The river of life, the river of death: Thoughts on liberty & bondage from Andrew Kern

This is a great and thoughtful talk: A Contemplation of Liberty by Andrew Kern from CiRCE Institute. It is an audio (not video) recording. So grab a cappuccino (or, if it is evening, a glass of red wine), get your pen and notebook, tell your homeschooled children to quietly practice their Greek declensions, sit back and enjoy.

whosit: Andrew Kern

Some notes…

Mussolini’s quote on relativism:

“Everything I have said and done is these last years is relativism, by intuition. From the fact that all ideologies are of equal value, that all ideologies are mere fictions, the modern relativist infers that everybody has the right to create for himself his own ideology, and to attempt to enforce it with all the energy of which he is capable. If relativism signifies contempt for fixed categories, and men who claim to be the bearers of an objective immortal truth, then there is nothing more relativistic than fascism.”
—Benito Mussolini, Diuturna (1921)
“Truth fishing:” The seven Liberal Arts were divided into the Trivium (“the three roads”) and the Quadrivium (“the four roads”).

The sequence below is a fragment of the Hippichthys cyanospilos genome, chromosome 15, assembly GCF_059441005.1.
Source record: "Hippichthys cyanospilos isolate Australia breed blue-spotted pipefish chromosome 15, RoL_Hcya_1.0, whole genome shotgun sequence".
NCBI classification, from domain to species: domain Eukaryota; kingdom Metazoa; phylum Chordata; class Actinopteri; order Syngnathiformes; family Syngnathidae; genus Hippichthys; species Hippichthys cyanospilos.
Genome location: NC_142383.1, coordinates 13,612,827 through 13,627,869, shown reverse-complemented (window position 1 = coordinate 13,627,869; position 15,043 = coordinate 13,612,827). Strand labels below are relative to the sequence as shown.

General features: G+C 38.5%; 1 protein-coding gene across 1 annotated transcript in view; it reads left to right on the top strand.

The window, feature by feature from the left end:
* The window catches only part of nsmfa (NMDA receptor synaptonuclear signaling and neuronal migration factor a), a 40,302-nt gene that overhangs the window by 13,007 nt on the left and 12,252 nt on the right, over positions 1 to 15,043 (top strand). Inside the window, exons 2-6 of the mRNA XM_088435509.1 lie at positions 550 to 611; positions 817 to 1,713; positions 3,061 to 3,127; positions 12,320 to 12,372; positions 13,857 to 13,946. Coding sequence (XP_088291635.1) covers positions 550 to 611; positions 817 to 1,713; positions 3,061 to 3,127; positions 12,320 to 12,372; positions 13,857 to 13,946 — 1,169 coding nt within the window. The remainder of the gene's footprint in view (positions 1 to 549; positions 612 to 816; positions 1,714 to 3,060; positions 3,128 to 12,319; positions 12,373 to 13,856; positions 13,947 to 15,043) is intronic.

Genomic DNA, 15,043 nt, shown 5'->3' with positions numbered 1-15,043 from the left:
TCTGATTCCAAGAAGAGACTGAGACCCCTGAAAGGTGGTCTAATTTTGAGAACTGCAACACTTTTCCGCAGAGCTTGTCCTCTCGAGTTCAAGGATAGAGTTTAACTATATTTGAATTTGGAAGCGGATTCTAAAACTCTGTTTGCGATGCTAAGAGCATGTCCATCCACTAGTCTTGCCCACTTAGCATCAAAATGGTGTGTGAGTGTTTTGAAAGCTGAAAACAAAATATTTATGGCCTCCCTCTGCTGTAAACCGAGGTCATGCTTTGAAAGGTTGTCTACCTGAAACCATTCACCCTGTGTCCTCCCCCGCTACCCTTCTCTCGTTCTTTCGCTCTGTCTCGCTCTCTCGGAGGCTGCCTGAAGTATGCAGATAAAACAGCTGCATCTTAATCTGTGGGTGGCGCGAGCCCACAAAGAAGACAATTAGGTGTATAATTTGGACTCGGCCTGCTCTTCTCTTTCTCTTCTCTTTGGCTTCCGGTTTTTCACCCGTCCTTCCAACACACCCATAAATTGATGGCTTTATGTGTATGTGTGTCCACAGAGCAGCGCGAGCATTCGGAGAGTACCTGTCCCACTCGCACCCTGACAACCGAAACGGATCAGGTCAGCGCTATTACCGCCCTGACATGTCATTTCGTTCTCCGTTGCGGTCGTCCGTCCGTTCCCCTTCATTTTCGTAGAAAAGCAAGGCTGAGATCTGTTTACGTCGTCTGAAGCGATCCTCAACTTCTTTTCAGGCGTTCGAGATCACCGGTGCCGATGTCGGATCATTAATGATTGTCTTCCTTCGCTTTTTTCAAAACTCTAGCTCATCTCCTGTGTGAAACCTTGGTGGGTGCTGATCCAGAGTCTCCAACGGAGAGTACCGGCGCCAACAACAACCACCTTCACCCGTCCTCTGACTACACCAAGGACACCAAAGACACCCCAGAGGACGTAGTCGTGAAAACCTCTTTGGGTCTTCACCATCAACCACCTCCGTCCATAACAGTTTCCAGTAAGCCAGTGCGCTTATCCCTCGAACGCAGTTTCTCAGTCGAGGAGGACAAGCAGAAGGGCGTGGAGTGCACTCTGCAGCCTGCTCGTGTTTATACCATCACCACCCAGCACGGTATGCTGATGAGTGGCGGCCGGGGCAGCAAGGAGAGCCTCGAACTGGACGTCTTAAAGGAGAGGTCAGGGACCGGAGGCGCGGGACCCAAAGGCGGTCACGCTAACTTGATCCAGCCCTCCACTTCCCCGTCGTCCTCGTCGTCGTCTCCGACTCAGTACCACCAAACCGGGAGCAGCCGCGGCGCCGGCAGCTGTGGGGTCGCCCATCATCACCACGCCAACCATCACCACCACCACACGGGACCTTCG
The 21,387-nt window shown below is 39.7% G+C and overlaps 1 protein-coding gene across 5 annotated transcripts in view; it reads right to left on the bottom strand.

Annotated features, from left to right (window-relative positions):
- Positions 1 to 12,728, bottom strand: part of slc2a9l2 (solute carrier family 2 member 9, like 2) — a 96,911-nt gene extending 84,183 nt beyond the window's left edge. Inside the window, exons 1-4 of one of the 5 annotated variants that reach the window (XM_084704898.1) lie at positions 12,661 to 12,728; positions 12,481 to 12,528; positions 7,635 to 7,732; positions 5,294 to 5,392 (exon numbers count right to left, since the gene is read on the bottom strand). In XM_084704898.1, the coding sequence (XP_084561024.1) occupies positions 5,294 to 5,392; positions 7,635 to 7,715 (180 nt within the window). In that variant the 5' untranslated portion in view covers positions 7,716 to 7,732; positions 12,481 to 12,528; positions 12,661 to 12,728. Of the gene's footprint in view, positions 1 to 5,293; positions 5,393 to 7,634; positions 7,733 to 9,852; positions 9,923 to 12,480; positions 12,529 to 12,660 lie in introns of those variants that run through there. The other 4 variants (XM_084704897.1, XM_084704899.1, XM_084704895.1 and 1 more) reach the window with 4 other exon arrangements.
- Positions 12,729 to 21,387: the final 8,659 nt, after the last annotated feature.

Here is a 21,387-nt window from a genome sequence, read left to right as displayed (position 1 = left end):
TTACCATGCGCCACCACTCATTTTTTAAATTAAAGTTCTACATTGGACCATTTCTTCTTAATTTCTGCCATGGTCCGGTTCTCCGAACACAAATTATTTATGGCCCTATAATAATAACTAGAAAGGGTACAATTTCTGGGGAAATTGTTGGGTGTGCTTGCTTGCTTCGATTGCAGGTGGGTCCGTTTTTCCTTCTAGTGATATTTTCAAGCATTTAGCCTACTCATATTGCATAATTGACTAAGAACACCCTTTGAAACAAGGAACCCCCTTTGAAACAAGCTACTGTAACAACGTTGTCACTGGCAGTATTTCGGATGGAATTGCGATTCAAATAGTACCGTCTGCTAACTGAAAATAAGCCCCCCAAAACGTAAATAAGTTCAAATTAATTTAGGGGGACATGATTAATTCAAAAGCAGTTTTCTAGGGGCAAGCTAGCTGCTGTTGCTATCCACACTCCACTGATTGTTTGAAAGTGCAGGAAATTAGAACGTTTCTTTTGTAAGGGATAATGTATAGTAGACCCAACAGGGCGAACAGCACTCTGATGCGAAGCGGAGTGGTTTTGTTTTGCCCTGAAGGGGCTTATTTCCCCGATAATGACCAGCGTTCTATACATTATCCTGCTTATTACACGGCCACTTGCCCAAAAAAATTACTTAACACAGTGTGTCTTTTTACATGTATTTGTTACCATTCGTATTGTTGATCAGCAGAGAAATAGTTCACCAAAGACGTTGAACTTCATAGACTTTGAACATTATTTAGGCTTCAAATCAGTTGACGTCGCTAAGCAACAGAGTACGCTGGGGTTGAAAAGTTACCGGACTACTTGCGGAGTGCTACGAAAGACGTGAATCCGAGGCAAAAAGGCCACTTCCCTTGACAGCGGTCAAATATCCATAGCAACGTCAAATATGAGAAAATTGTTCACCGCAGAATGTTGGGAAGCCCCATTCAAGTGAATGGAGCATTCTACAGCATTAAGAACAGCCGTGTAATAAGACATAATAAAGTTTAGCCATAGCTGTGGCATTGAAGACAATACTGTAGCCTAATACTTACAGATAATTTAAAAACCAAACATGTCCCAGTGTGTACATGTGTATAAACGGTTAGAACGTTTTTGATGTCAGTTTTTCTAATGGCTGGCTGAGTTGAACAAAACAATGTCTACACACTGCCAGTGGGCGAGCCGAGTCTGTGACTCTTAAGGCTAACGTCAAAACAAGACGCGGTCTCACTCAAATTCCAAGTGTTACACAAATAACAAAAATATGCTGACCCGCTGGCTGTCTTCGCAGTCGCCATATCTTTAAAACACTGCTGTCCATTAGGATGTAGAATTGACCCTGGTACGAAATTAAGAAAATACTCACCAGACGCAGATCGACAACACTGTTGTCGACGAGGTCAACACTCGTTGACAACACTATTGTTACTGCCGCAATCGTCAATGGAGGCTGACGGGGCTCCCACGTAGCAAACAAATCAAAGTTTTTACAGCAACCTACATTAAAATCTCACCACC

The Trivium consisted of:
  • Grammar
  • Rhetoric
  • Logic
The Quadrivium consisted of:
  • Arithmetic: Number in itself
  • Geometry: Number in space
  • Music, Harmonics, or Tuning Theory: Number in time
  • Astronomy or Cosmology: Number in space and time
From Dante’s Purgatorio, Canto XXVII, lines 124 through 142:
When all the stairway under us had sped
And we had reached the highest step of all,
Virgil fixed his eyes on me and said,
“My son, now you have seen the temporal and
The eternal fire, and you have reached the place
Where on my own I can discern no further:
“I’ve brought you here with intelligence and art.
Let your own pleasure guide you from now on:
You’re through the steep and through the narrow ways.
“See there the sun that shines upon your brow;
See the young grass, the flowers, and the shrubs,
Which here the earth all by itself produces.
“Until those beautiful, rejoicing eyes
Come, which in tears moved me to come to you,
You can sit down or walk among the flowers.
“Await no more a word or sign from me.
Your will is straightened, free, and whole — and not
To act upon its promptings would be wrong:
“I crown and miter you lord of your self.”

2 Comments

Filed under Christian Life, Homeschooling, Truth, World View

2 responses to “The river of life, the river of death: Thoughts on liberty & bondage from Andrew Kern

  1. >Thank you so much for this (yes, I lurk on your blog all the time, often arguing with you and always enjoying…) When I taught at a classical school in Tallahassee Andrew Kern did our teacher training. It was one of my most stimulating weekends since Gutenberg. He is an extraordinary teacher. I can't wait to tell my toddler and newborn to practice their declensions while I listen to this…

  2. >Axon, thanks for our comments and for lurking. I hope you and your family are doing well. We miss you guys.

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